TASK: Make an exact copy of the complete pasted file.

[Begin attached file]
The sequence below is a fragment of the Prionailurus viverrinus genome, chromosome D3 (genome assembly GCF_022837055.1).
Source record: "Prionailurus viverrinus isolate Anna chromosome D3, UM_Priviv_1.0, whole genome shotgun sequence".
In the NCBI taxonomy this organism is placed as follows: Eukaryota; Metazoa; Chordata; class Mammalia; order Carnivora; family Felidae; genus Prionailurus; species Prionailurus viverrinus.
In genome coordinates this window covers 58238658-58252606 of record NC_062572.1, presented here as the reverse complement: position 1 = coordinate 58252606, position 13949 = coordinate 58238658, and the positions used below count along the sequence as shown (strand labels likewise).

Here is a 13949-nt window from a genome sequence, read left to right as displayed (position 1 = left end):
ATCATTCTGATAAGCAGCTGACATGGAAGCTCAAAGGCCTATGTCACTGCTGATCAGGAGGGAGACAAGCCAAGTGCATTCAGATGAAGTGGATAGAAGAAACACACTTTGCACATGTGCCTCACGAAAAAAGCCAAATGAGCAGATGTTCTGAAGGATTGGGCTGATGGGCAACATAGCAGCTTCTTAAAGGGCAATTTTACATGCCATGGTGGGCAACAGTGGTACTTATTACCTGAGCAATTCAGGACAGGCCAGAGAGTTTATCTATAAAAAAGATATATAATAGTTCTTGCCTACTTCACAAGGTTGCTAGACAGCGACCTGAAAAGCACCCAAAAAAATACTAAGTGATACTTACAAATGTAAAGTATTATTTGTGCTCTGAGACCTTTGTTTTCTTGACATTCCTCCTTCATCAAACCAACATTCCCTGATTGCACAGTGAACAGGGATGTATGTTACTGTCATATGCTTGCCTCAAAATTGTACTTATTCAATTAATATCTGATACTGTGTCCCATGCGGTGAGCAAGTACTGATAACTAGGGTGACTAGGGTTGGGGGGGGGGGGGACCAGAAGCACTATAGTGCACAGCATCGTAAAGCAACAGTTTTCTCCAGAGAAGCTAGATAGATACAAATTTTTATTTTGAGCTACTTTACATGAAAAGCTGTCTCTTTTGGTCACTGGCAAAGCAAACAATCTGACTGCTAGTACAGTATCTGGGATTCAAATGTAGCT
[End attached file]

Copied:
The sequence below is a fragment of the Prionailurus viverrinus genome, chromosome D3 (genome assembly GCF_022837055.1).
Source record: "Prionailurus viverrinus isolate Anna chromosome D3, UM_Priviv_1.0, whole genome shotgun sequence".
In the NCBI taxonomy this organism is placed as follows: Eukaryota; Metazoa; Chordata; class Mammalia; order Carnivora; family Felidae; genus Prionailurus; species Prionailurus viverrinus.
In genome coordinates this window covers 58238658-58252606 of record NC_062572.1, presented here as the reverse complement: position 1 = coordinate 58252606, position 13949 = coordinate 58238658, and the positions used below count along the sequence as shown (strand labels likewise).

Here is a 13949-nt window from a genome sequence, read left to right as displayed (position 1 = left end):
ATCATTCTGATAAGCAGCTGACATGGAAGCTCAAAGGCCTATGTCACTGCTGATCAGGAGGGAGACAAGCCAAGTGCATTCAGATGAAGTGGATAGAAGAAACACACTTTGCACATGTGCCTCACGAAAAAAGCCAAATGAGCAGATGTTCTGAAGGATTGGGCTGATGGGCAACATAGCAGCTTCTTAAAGGGCAATTTTACATGCCATGGTGGGCAACAGTGGTACTTATTACCTGAGCAATTCAGGACAGGCCAGAGAGTTTATCTATAAAAAAGATATATAATAGTTCTTGCCTACTTCACAAGGTTGCTAGACAGCGACCTGAAAAGCACCCAAAAAAATACTAAGTGATACTTACAAATGTAAAGTATTATTTGTGCTCTGAGACCTTTGTTTTCTTGACATTCCTCCTTCATCAAACCAACATTCCCTGATTGCACAGTGAACAGGGATGTATGTTACTGTCATATGCTTGCCTCAAAATTGTACTTATTCAATTAATATCTGATACTGTGTCCCATGCGGTGAGCAAGTACTGATAACTAGGGTGACTAGGGTTGGGGGGGGGGGGGACCAGAAGCACTATAGTGCACAGCATCGTAAAGCAACAGTTTTCTCCAGAGAAGCTAGATAGATACAAATTTTTATTTTGAGCTACTTTACATGAAAAGCTGTCTCTTTTGGTCACTGGCAAAGCAAACAATCTGACTGCTAGTACAGTATCTGGGATTCAAATGTAGCT